The Greek coast has a total length of approximately 16,000 km. Half of these are on the thousands of Greek islands, while the rest extends along the mainland. What characterises the famous Greek coasts is their unique diversity (beaches stretching over many kilometres, small bays and coves, sandy beaches with dunes, pebbly shores, coastal caves surrounded by steep rocks and with the characteristic dark sand of volcanic soils, coastal wetlands), their clean and transparent waters which have made them renowned all over the world and, for this reason, extremely popular.

In 2005, Greece had 383 beaches and 5 marinas that were awarded the Blue Flag (See below), a fact that puts the country in a top-ranking position among the European countries.

Most of the thousands of Greek coasts are freely accessible and you have the opportunity to discover and enjoy them without the presence of a large number of swimmers. There are, however, also many organised beaches in the country with the necessary infrastructure providing high-quality services (umbrellas, reclining chairs, changing booths, cafes, bar-restaurants etc), where, apart from swimming, you can enjoy water sports (water ski, windsurfing, diving etc) as well as other means of having fun in the water, such as the parachute for one or two persons, tyres and the banana, pedalo, jet ski etc. All organised beaches also have lifeguard towers ensuring safe swimming in the area.

Blue Flags of Europe

Each year this programme presents an award to the coasts and marinas which meet strict criteria as regards the cleanness of the sea and the coast, good organisation and safety as well as the protection of the coastal environment in general. More specifically, the criteria for the award of the Blue Flag are the following:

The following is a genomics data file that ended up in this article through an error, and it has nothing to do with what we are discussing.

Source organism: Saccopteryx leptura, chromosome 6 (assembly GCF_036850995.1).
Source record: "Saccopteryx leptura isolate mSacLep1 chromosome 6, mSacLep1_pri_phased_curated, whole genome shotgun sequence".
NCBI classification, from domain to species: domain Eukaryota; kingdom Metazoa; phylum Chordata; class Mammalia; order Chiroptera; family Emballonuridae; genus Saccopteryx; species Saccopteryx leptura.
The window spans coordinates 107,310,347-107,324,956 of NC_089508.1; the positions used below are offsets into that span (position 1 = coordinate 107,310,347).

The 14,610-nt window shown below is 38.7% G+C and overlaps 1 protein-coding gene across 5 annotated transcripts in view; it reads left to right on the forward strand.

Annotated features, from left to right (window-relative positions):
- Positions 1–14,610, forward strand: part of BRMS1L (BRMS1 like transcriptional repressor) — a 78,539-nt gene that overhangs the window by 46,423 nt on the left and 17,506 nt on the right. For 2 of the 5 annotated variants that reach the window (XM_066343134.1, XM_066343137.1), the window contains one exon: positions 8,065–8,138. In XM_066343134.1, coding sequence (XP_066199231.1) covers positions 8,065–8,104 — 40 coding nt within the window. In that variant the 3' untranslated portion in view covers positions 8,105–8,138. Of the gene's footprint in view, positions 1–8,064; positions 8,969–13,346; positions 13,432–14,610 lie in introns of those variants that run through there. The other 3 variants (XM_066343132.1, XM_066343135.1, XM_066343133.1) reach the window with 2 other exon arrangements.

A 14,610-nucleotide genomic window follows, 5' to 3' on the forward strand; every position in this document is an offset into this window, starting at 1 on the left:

1. Cleanness of the sea and the coast

-Quality of swimming water verified by measurement of water samples;

-Absence of industrial sewage discharge on the coast;

-Treatment of urban sewage as required by the relevant EU directive;

-Adequate number of litter bins which must be emptied at regular intervals;

-Periodical cleaning of the beach from litter, cigarette stubs etc.

 

2. Organisation of the coast and safety of the visitors

-Continuous information of the public regarding the quality of swimming water;

-Immediate information if the water has become unsafe for swimmers;

-Plans to deal with a pollution accident and to immediately inform the public;

-Adequate number of sanitary facilities with controlled sewerage;

-Trained lifeguards or direct access to telephone, lifesaving equipment and First Aid;

-Safe passage to the coast and special care for people with disabilities;

-No driving (vehicles and motorcycles) is allowed on the beach;

-Free camping is forbidden; and

-Pets have to be supervised on the beach.

 

3. Protection of nature and environmental education

-Printed information and publicly displayed instructions regarding behaviour on the coast;

-Activities actively promoting the protection of the natural coastal environment.

 

For more information, visit:

-Blue Flags of Europe

-Blue Flags at Greek beaches